Regional cinema is much more rooted and celebrates the uniqueness of its folklore, milieu, and music and does not take its audiences for granted. The themes are diverse and original and there is an emphasis on authenticity and creativity rather than derivation. The writing is also good and the stories are fresh and relatable. It is not that Hindi cinema does not have the talent or the capacity to tell path-breaking stories. Films like ‘83’, ‘Gangubai Kathiawadi’, ‘Doctor G’, ‘Sherni’ and ‘Brahmastra’ were films made with conviction and some clicked with the audience and others didn't. We cannot always judge the quality of cinema by its success at the box-office. Some of the best Hindi films, including Guru Dutt's ‘Kaagaz Ke Phool’, and Rajkumar Santoshi's ‘Andaz Apna Apna’ flopped when they were released. This however does not mean that we should not introspect when a film flops. The sky-high budgets, dizzying star fees and reliance on jaded formulas must be recalibrated to make the business more sustainable. The focus on writing and good content must be sharpened to keep up with the changing tastes of the audience.
Where are Bollywood filmmakers going wrong that in the last couple of years, their projects aren’t able to pull the audiences to theatres as much as regional films?
As I said, every film is an opportunity to learn and to introspect. If a film with big stars and a huge budget, flops, we have to ask why. It is good to analyse where we could be going wrong and if our budgets can be tighter, star fees can become more reasonable, stories can become stronger, and fresh content can take precedence over formulas. A film that is made without conviction cannot resonate with the audience. There is a reason why makers like Raj Kapoor, Guru Dutt, Manmohan Desai, K Asif, Bimal Roy, Hrishikesh Mukherjee and so many more are still remembered. They did not deliver hits all the time but they gave us the cinema that they believed in. Only when your film comes from your heart and gut, will it have a palpable soul. We need to understand that there is a difference between churning out films and creating cinema for posterity.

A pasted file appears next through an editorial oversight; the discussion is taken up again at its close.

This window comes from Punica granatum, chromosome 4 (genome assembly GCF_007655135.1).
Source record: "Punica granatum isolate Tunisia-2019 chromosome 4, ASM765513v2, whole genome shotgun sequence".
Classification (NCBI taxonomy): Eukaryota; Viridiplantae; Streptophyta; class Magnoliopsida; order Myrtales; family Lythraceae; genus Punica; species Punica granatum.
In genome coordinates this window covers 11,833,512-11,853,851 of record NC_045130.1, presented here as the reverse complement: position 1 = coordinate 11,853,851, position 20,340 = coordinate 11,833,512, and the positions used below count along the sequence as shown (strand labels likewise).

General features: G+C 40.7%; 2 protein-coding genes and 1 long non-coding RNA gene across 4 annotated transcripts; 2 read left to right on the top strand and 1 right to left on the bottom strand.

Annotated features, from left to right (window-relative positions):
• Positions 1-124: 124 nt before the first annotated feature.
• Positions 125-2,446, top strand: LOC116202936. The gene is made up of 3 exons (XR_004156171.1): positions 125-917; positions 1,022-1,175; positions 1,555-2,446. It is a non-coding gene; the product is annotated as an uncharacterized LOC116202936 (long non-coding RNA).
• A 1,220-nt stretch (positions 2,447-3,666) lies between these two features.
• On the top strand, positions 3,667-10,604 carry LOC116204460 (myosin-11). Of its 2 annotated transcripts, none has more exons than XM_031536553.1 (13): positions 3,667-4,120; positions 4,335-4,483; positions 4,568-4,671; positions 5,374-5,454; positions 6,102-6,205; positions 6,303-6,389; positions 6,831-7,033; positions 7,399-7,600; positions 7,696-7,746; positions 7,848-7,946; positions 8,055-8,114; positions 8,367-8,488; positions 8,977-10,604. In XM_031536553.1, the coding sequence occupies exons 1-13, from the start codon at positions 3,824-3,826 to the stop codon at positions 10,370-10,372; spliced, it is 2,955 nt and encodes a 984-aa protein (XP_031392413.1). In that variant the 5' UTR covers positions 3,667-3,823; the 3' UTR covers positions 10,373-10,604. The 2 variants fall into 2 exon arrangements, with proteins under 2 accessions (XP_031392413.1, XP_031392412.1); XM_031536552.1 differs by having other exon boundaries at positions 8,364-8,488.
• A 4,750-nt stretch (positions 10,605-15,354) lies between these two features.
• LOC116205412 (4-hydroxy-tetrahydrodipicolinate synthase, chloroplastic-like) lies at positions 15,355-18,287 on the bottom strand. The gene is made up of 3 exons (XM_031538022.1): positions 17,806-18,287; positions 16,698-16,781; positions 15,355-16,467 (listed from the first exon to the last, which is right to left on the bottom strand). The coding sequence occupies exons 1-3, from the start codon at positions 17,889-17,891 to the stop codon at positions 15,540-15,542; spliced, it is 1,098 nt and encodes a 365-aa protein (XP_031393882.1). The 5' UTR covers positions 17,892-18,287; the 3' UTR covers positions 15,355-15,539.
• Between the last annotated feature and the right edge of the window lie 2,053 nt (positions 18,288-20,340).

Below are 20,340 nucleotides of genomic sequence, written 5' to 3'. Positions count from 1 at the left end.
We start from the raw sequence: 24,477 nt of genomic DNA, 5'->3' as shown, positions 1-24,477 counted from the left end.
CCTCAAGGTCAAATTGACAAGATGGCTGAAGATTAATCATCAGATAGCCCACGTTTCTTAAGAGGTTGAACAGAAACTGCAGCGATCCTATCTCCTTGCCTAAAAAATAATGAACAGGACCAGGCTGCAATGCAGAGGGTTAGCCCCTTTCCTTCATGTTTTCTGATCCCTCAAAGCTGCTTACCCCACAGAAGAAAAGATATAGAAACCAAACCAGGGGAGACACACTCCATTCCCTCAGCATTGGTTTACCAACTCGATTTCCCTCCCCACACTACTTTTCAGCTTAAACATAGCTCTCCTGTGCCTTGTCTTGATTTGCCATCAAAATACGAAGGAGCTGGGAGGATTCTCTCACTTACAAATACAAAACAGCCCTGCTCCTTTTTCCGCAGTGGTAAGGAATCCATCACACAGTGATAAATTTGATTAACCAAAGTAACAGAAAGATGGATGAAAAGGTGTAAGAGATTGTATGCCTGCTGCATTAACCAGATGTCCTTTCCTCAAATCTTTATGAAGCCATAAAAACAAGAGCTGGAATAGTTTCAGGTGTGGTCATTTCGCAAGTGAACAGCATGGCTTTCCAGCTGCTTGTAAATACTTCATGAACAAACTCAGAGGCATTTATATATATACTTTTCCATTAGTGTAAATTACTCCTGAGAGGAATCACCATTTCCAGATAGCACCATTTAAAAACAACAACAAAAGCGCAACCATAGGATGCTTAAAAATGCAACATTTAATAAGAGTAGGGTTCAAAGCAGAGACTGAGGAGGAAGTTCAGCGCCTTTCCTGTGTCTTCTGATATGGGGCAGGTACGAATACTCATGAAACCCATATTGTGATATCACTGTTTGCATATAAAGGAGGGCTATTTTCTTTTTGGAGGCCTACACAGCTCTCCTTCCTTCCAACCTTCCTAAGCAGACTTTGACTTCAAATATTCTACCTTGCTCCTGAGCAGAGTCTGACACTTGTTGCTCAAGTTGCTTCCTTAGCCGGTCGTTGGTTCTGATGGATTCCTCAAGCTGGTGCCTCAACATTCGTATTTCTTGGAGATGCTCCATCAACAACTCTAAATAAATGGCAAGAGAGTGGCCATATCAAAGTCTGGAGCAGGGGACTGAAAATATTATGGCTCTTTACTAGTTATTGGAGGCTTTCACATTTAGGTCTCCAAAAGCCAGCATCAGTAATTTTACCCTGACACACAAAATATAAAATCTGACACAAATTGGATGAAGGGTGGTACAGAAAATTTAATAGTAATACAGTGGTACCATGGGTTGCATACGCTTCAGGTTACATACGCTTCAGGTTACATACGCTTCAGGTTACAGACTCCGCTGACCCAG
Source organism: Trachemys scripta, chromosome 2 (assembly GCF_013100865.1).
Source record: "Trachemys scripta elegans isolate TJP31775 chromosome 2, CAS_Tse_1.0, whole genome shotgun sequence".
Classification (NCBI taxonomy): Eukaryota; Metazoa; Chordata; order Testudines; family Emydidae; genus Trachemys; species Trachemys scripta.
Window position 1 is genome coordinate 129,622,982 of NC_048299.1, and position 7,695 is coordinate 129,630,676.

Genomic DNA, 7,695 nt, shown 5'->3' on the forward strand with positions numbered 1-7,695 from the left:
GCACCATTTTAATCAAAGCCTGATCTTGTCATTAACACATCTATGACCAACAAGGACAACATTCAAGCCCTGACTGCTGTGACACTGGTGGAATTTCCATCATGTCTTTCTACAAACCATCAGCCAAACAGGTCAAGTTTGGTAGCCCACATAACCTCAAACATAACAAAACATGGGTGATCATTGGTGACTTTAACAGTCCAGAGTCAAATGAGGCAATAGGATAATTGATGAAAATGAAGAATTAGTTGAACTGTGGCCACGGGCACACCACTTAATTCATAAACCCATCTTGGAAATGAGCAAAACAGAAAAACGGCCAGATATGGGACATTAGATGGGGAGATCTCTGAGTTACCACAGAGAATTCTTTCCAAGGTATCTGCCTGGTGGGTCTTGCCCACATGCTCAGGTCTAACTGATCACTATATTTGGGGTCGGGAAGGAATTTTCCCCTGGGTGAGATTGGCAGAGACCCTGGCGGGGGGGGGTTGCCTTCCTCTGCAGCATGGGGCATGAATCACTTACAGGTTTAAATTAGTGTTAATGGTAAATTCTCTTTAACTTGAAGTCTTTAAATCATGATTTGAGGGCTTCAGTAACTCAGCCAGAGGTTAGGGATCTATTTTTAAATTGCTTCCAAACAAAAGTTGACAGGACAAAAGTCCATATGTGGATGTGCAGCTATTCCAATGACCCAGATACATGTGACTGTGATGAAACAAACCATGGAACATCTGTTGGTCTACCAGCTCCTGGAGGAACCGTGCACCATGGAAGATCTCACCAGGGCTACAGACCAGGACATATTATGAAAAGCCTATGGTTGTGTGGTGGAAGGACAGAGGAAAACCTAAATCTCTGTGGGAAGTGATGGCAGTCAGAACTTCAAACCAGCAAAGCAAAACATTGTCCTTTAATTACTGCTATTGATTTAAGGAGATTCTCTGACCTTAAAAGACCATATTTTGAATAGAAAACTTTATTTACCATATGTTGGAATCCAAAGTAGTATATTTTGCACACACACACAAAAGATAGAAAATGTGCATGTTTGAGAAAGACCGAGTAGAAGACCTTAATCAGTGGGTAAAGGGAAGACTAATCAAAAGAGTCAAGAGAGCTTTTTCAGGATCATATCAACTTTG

You’re making Marathi projects and last year you did a fantastic Gujarati film. What needs to be done so that Marathi and Gujarati cinema can reach the Pan-India levels that south Indian films have achieved?